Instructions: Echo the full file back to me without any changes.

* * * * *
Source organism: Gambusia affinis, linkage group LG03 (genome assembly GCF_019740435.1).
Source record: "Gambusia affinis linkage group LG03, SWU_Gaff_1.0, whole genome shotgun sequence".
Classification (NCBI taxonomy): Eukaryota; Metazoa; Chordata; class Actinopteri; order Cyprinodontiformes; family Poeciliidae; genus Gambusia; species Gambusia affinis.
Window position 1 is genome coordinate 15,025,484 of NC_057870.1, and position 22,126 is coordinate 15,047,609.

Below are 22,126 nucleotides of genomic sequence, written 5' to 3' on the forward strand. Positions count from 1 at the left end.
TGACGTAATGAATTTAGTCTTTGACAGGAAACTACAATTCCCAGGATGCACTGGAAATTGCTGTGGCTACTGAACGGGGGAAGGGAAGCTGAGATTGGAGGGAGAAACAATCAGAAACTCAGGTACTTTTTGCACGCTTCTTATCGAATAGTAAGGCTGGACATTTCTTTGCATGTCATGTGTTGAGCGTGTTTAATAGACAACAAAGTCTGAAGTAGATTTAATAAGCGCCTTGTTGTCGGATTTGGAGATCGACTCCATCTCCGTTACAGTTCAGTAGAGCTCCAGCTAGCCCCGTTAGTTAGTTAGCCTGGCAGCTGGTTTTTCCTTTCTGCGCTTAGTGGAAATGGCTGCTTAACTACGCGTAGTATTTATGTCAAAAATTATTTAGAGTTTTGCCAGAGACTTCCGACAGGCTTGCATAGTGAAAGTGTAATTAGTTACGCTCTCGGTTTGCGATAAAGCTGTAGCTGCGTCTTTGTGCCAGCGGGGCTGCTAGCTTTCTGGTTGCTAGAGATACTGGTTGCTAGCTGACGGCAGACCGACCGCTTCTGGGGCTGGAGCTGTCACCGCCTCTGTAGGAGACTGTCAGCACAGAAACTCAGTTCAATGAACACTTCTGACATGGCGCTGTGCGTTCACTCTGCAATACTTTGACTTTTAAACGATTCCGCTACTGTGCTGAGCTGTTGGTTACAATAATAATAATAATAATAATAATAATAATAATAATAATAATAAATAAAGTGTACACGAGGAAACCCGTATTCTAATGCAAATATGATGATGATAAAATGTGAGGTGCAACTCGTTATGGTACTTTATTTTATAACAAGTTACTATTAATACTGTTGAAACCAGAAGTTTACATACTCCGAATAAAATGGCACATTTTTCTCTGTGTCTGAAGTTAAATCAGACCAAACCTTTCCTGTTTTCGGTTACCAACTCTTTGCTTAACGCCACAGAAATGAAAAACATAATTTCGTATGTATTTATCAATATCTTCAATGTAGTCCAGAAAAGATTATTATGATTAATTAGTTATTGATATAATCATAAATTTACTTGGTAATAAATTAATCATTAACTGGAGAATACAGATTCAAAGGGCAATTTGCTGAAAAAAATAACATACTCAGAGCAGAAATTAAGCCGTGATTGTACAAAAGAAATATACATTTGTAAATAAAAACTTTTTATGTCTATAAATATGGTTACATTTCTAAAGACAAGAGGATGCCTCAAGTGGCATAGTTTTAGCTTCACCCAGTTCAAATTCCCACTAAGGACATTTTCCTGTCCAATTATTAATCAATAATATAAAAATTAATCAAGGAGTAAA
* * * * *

Source organism: Gambusia affinis, linkage group LG03 (genome assembly GCF_019740435.1).
Source record: "Gambusia affinis linkage group LG03, SWU_Gaff_1.0, whole genome shotgun sequence".
Classification (NCBI taxonomy): Eukaryota; Metazoa; Chordata; class Actinopteri; order Cyprinodontiformes; family Poeciliidae; genus Gambusia; species Gambusia affinis.
Window position 1 is genome coordinate 15,025,484 of NC_057870.1, and position 22,126 is coordinate 15,047,609.

Below are 22,126 nucleotides of genomic sequence, written 5' to 3' on the forward strand. Positions count from 1 at the left end.
TGACGTAATGAATTTAGTCTTTGACAGGAAACTACAATTCCCAGGATGCACTGGAAATTGCTGTGGCTACTGAACGGGGGAAGGGAAGCTGAGATTGGAGGGAGAAACAATCAGAAACTCAGGTACTTTTTGCACGCTTCTTATCGAATAGTAAGGCTGGACATTTCTTTGCATGTCATGTGTTGAGCGTGTTTAATAGACAACAAAGTCTGAAGTAGATTTAATAAGCGCCTTGTTGTCGGATTTGGAGATCGACTCCATCTCCGTTACAGTTCAGTAGAGCTCCAGCTAGCCCCGTTAGTTAGTTAGCCTGGCAGCTGGTTTTTCCTTTCTGCGCTTAGTGGAAATGGCTGCTTAACTACGCGTAGTATTTATGTCAAAAATTATTTAGAGTTTTGCCAGAGACTTCCGACAGGCTTGCATAGTGAAAGTGTAATTAGTTACGCTCTCGGTTTGCGATAAAGCTGTAGCTGCGTCTTTGTGCCAGCGGGGCTGCTAGCTTTCTGGTTGCTAGAGATACTGGTTGCTAGCTGACGGCAGACCGACCGCTTCTGGGGCTGGAGCTGTCACCGCCTCTGTAGGAGACTGTCAGCACAGAAACTCAGTTCAATGAACACTTCTGACATGGCGCTGTGCGTTCACTCTGCAATACTTTGACTTTTAAACGATTCCGCTACTGTGCTGAGCTGTTGGTTACAATAATAATAATAATAATAATAATAATAATAATAATAATAATAAATAAAGTGTACACGAGGAAACCCGTATTCTAATGCAAATATGATGATGATAAAATGTGAGGTGCAACTCGTTATGGTACTTTATTTTATAACAAGTTACTATTAATACTGTTGAAACCAGAAGTTTACATACTCCGAATAAAATGGCACATTTTTCTCTGTGTCTGAAGTTAAATCAGACCAAACCTTTCCTGTTTTCGGTTACCAACTCTTTGCTTAACGCCACAGAAATGAAAAACATAATTTCGTATGTATTTATCAATATCTTCAATGTAGTCCAGAAAAGATTATTATGATTAATTAGTTATTGATATAATCATAAATTTACTTGGTAATAAATTAATCATTAACTGGAGAATACAGATTCAAAGGGCAATTTGCTGAAAAAAATAACATACTCAGAGCAGAAATTAAGCCGTGATTGTACAAAAGAAATATACATTTGTAAATAAAAACTTTTTATGTCTATAAATATGGTTACATTTCTAAAGACAAGAGGATGCCTCAAGTGGCATAGTTTTAGCTTCACCCAGTTCAAATTCCCACTAAGGACATTTTCCTGTCCAATTATTAATCAATAATATAAAAATTAATCAAGGAGTAAA